Stylos is the blog of Jeff Riddle, a Reformed Baptist Pastor in North Garden, Virginia. The title "Stylos" is the Greek word for pillar. In 1 Timothy 3:15 Paul urges his readers to consider "how thou oughtest to behave thyself in the house of God, which is the church of the living God, the pillar (stylos) and ground of the truth."
Tuesday, April 23, 2013
Text Note: Galatians 3:1
I ran across this textual issue when preaching week before
last on Galatians 3:1-5.The traditional
text includes two phrases that are omitted in the modern critical text. The
variations can be seen in comparison of English translations (emphasis added):
Galatians 3:1 O foolish Galatians, who hath bewitched you, that ye should not obey the truth, before whose eyes Jesus
Christ hath been evidently set forth, crucified among you?
3:1 You foolish Galatians, who has bewitched you, before whose eyes Jesus
Christ was publicly portrayed as crucified?
phrase “that ye should obey the truth” is supported by codices C, D (second
corrector), Psi, and the vast majority of manuscripts.It is also found in the Vulgate (Clementine
ed.), the Syriac Harclean, and some manuscripts of Jerome.The omission is supported by the heavyweights
Sinaiticus and Vaticanus, as well as Alexandrinus.It is also supported by some Latin
manuscripts, the Syriac Peshitta, the Coptic version, and other manuscripts of
second phrase “among you” is supported by D, F, G, and the majority.It is supported as well by the Old Latin, the
Vulgate (Clementine ed.), and the Syriac Harclean.Its omission is supported, as with the previous
phrase, by Sinaiticus, Vaticanus, and Alexandrinus.It is also supported by the “Stuttgart
Vulgate” and the Coptic.
Textual Commentary completely ignores
discussion of the first phrase in Galatians 3:1 (pp. 593-594).Of the latter, he simply notes that this is
the Textus Receptus reading while stating that the modern critical text is “decisively
supported” by the likes of Sinaiticus and Vaticanus.
makes reference in the apparatus for the first variation to Galatians 5:7 where
the identical phrase appears.The
assumption must be that some text wrongly inserted the phrase into 3:1 from
5:7.There are some logical questions,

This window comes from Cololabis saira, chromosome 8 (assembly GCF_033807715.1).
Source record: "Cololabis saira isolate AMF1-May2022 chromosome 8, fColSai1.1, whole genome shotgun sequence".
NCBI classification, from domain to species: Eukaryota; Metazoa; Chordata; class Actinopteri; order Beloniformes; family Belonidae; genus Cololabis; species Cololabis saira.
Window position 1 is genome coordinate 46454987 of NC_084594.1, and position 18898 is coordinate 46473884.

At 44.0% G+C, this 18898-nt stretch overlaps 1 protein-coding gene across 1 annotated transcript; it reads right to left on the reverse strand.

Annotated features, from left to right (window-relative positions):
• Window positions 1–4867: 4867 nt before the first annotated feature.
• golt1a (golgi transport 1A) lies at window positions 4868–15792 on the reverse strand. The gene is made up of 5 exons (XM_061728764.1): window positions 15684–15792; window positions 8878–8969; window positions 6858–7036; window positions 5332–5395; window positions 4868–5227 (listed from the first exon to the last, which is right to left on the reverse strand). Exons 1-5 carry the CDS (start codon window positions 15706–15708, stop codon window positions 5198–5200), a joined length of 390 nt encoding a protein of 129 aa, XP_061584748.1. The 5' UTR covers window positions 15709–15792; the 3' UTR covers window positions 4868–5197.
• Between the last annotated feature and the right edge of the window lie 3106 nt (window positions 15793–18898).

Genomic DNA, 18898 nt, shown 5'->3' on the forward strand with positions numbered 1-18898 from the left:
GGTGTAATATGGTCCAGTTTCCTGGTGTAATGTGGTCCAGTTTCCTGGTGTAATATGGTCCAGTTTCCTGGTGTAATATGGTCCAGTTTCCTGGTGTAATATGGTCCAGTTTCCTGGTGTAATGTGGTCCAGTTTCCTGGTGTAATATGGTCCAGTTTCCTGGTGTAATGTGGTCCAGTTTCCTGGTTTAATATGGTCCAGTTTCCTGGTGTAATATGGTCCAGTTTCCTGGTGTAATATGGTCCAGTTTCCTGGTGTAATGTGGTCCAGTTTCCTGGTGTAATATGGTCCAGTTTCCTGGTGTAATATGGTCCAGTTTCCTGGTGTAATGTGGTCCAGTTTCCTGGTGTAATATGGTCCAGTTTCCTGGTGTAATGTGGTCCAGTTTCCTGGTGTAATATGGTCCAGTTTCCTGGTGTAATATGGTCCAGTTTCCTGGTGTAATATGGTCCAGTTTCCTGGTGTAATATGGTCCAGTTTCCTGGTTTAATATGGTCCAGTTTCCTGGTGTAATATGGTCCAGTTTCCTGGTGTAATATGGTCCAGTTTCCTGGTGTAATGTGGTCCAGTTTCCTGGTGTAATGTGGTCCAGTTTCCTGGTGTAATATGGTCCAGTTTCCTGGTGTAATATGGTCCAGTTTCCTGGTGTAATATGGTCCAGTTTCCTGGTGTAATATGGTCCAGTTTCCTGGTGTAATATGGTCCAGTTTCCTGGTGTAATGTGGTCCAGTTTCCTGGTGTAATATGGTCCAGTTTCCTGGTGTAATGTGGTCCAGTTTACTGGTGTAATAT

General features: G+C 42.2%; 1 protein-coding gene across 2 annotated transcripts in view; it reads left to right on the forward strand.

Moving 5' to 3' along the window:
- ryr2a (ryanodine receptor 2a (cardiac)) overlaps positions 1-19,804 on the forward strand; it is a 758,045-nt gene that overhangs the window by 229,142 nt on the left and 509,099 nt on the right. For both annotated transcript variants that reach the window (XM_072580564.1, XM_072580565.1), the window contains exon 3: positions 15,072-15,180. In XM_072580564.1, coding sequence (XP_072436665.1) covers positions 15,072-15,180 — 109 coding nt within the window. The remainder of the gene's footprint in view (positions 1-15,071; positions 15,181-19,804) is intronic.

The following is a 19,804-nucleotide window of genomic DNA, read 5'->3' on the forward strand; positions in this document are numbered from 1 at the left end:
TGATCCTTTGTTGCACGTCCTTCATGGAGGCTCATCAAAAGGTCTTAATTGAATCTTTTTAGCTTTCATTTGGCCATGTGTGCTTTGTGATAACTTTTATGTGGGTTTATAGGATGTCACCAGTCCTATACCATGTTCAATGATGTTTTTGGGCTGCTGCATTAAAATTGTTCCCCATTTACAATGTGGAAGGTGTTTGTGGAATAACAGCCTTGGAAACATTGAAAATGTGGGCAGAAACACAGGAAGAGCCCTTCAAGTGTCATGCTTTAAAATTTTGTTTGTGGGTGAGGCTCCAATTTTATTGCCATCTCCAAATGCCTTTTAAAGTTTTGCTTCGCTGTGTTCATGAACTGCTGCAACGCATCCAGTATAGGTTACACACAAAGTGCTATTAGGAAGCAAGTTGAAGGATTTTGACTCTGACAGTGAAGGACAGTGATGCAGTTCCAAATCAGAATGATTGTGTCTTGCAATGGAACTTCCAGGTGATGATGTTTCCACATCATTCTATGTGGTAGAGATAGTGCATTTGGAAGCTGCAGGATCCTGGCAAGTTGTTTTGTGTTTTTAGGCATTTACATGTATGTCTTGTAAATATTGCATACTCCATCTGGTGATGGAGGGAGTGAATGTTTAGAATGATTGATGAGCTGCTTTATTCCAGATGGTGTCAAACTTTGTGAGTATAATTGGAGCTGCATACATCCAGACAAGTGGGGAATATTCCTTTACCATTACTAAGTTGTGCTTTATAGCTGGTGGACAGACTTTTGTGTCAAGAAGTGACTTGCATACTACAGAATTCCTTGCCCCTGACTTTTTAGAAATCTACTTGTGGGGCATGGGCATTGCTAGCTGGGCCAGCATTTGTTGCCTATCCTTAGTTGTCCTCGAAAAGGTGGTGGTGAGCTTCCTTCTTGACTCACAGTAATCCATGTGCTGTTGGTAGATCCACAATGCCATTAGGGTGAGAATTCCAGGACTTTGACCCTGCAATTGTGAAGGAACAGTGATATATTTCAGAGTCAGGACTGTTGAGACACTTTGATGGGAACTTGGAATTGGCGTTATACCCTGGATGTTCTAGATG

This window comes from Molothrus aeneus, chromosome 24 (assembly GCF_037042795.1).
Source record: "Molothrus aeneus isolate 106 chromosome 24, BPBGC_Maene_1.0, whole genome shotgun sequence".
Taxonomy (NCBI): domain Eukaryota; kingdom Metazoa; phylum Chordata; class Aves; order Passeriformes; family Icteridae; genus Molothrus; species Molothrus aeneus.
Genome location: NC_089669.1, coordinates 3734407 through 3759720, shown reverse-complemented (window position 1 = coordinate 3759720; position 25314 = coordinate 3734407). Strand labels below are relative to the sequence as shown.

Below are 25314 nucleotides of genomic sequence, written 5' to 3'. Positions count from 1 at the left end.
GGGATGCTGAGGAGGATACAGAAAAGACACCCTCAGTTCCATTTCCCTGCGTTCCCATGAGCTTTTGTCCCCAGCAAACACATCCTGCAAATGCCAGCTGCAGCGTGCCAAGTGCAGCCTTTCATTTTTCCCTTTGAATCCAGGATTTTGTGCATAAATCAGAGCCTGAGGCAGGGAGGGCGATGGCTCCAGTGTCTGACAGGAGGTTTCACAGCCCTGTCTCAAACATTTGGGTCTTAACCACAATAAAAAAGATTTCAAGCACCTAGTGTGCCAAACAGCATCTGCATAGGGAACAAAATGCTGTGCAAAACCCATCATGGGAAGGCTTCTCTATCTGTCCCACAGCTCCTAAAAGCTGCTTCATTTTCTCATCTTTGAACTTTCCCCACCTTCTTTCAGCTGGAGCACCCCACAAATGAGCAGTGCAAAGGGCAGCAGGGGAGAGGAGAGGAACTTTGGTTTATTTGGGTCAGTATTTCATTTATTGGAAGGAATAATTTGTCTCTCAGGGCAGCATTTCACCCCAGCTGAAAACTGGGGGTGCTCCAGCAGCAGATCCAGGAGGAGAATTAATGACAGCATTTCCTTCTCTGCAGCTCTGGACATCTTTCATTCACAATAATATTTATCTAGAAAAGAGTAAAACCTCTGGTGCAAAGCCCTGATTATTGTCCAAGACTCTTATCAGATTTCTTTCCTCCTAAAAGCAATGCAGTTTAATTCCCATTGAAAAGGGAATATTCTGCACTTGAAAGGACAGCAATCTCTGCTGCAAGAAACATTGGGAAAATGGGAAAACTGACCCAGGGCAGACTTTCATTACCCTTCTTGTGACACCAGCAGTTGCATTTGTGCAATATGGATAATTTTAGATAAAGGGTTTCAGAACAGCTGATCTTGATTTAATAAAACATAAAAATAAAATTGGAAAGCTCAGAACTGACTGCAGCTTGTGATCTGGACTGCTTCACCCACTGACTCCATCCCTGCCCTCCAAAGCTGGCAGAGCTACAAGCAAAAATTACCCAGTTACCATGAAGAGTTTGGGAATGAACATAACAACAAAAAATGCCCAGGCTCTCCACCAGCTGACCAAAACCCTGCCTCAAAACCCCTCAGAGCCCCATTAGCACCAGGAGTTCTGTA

however, that we might pose.First,
could the appearance of the exact phrase in Galatians 5:7 simply demonstrate
that this is, in fact, an authentic Pauline usage?Second, is it not just as possible to imagine
that a scribe might have omitted the phrase given its appearance in 5:7 as to
imagine that he inserted it based on this same knowledge?Third, would a scribe have been likely to
take such liberties in inserting a phrase not in near proximity in the text to
the verse in question?
the second variation, the phrase “among you [en humin]” appears numerous times in the Pauline corpus (e.g., in
at least six verses in Romans; seventeen verses in 1 Corinthians; etc.).It appears in three other verses in Galatians
(3:5; 4:19, 20).The assumption of the
modern critical text must be that it was inserted by some scribe, perhaps knowing
its typically Pauline usage.Given that
the phrase is a proven Paulinism might it not be just as well be assumed that
it appeared in the original (a mark of Pauline authenticity) and was later omitted
by scribal error?
doubt, underlying the decisions of modern critical text editors is the
assumption that the shorter text is to be preferred to the fuller.Again, however, this is an assumption and not
a proven fact.
so many textual matters in the NT, the evaluation of external evidence boils
down either to accepting the
traditional witness of the majority or
accepting the minority witness of the tradition represented by Sinaticus and
Vaticanus.There is no compelling
internal argument as to why the phrases might have been inserted and no reason
to deny the possibility that they simply might have been omitted by scribal
error or intention.The fuller reading
of the traditional text should stand until more convincing reasons are given
for its abandonment.